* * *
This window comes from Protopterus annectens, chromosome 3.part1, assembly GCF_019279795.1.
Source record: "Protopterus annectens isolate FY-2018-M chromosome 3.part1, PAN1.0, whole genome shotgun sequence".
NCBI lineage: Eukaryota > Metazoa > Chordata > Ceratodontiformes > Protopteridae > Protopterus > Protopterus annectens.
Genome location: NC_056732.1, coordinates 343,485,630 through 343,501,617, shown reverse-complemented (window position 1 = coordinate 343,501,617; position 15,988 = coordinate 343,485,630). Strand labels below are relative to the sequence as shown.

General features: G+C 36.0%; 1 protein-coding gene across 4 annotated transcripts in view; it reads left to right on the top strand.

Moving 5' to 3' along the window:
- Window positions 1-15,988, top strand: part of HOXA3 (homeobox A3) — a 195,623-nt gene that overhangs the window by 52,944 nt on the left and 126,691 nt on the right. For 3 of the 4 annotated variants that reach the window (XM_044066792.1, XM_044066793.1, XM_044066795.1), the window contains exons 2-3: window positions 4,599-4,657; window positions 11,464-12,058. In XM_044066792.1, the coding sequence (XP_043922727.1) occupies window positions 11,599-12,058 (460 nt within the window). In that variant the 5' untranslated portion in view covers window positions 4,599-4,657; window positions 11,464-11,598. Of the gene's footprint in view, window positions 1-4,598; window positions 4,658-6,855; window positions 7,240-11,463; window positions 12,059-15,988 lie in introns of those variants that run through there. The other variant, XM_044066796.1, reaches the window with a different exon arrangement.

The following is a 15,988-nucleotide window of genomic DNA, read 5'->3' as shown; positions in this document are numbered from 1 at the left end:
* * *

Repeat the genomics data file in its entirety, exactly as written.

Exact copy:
This window comes from Protopterus annectens, chromosome 3.part1, assembly GCF_019279795.1.
Source record: "Protopterus annectens isolate FY-2018-M chromosome 3.part1, PAN1.0, whole genome shotgun sequence".
NCBI lineage: Eukaryota > Metazoa > Chordata > Ceratodontiformes > Protopteridae > Protopterus > Protopterus annectens.
Genome location: NC_056732.1, coordinates 343,485,630 through 343,501,617, shown reverse-complemented (window position 1 = coordinate 343,501,617; position 15,988 = coordinate 343,485,630). Strand labels below are relative to the sequence as shown.

General features: G+C 36.0%; 1 protein-coding gene across 4 annotated transcripts in view; it reads left to right on the top strand.

Moving 5' to 3' along the window:
- Window positions 1-15,988, top strand: part of HOXA3 (homeobox A3) — a 195,623-nt gene that overhangs the window by 52,944 nt on the left and 126,691 nt on the right. For 3 of the 4 annotated variants that reach the window (XM_044066792.1, XM_044066793.1, XM_044066795.1), the window contains exons 2-3: window positions 4,599-4,657; window positions 11,464-12,058. In XM_044066792.1, the coding sequence (XP_043922727.1) occupies window positions 11,599-12,058 (460 nt within the window). In that variant the 5' untranslated portion in view covers window positions 4,599-4,657; window positions 11,464-11,598. Of the gene's footprint in view, window positions 1-4,598; window positions 4,658-6,855; window positions 7,240-11,463; window positions 12,059-15,988 lie in introns of those variants that run through there. The other variant, XM_044066796.1, reaches the window with a different exon arrangement.

The following is a 15,988-nucleotide window of genomic DNA, read 5'->3' as shown; positions in this document are numbered from 1 at the left end: